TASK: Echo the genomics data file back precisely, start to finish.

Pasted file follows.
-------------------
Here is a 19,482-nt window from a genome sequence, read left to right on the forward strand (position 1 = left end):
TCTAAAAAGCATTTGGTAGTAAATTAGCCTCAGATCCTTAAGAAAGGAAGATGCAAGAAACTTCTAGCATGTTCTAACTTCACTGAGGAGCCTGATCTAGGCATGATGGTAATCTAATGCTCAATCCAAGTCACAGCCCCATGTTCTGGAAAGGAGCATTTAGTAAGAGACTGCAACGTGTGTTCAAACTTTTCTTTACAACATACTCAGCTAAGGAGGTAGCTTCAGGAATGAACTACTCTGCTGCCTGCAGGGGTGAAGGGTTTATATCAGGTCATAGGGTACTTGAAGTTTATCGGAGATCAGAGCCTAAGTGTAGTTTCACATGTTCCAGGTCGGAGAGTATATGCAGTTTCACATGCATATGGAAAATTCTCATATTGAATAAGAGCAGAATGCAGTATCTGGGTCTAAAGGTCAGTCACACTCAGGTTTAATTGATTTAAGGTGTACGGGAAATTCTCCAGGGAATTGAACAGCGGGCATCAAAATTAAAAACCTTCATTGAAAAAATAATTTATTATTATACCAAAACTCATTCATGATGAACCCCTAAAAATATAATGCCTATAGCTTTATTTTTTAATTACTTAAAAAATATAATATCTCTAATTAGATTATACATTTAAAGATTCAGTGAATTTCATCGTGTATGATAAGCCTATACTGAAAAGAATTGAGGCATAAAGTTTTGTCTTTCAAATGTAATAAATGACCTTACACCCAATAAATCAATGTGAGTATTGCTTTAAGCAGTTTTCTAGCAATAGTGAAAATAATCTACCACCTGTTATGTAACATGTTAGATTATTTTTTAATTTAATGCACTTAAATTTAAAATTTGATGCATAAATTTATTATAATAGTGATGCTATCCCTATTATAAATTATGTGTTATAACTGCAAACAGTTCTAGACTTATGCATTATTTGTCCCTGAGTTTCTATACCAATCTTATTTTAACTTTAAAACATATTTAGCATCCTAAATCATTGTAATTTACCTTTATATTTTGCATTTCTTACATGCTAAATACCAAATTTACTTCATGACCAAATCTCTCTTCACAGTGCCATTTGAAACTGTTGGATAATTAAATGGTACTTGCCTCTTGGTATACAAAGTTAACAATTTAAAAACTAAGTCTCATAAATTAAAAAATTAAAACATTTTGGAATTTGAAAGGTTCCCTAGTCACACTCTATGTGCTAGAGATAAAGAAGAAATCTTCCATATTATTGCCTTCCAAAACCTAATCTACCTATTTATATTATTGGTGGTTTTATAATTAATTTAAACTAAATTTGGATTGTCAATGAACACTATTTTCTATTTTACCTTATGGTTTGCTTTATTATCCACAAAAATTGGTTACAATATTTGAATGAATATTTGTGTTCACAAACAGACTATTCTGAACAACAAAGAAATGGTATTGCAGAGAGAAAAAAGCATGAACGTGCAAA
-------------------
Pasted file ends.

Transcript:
Here is a 19,482-nt window from a genome sequence, read left to right on the forward strand (position 1 = left end):
TCTAAAAAGCATTTGGTAGTAAATTAGCCTCAGATCCTTAAGAAAGGAAGATGCAAGAAACTTCTAGCATGTTCTAACTTCACTGAGGAGCCTGATCTAGGCATGATGGTAATCTAATGCTCAATCCAAGTCACAGCCCCATGTTCTGGAAAGGAGCATTTAGTAAGAGACTGCAACGTGTGTTCAAACTTTTCTTTACAACATACTCAGCTAAGGAGGTAGCTTCAGGAATGAACTACTCTGCTGCCTGCAGGGGTGAAGGGTTTATATCAGGTCATAGGGTACTTGAAGTTTATCGGAGATCAGAGCCTAAGTGTAGTTTCACATGTTCCAGGTCGGAGAGTATATGCAGTTTCACATGCATATGGAAAATTCTCATATTGAATAAGAGCAGAATGCAGTATCTGGGTCTAAAGGTCAGTCACACTCAGGTTTAATTGATTTAAGGTGTACGGGAAATTCTCCAGGGAATTGAACAGCGGGCATCAAAATTAAAAACCTTCATTGAAAAAATAATTTATTATTATACCAAAACTCATTCATGATGAACCCCTAAAAATATAATGCCTATAGCTTTATTTTTTAATTACTTAAAAAATATAATATCTCTAATTAGATTATACATTTAAAGATTCAGTGAATTTCATCGTGTATGATAAGCCTATACTGAAAAGAATTGAGGCATAAAGTTTTGTCTTTCAAATGTAATAAATGACCTTACACCCAATAAATCAATGTGAGTATTGCTTTAAGCAGTTTTCTAGCAATAGTGAAAATAATCTACCACCTGTTATGTAACATGTTAGATTATTTTTTAATTTAATGCACTTAAATTTAAAATTTGATGCATAAATTTATTATAATAGTGATGCTATCCCTATTATAAATTATGTGTTATAACTGCAAACAGTTCTAGACTTATGCATTATTTGTCCCTGAGTTTCTATACCAATCTTATTTTAACTTTAAAACATATTTAGCATCCTAAATCATTGTAATTTACCTTTATATTTTGCATTTCTTACATGCTAAATACCAAATTTACTTCATGACCAAATCTCTCTTCACAGTGCCATTTGAAACTGTTGGATAATTAAATGGTACTTGCCTCTTGGTATACAAAGTTAACAATTTAAAAACTAAGTCTCATAAATTAAAAAATTAAAACATTTTGGAATTTGAAAGGTTCCCTAGTCACACTCTATGTGCTAGAGATAAAGAAGAAATCTTCCATATTATTGCCTTCCAAAACCTAATCTACCTATTTATATTATTGGTGGTTTTATAATTAATTTAAACTAAATTTGGATTGTCAATGAACACTATTTTCTATTTTACCTTATGGTTTGCTTTATTATCCACAAAAATTGGTTACAATATTTGAATGAATATTTGTGTTCACAAACAGACTATTCTGAACAACAAAGAAATGGTATTGCAGAGAGAAAAAAGCATGAACGTGCAAA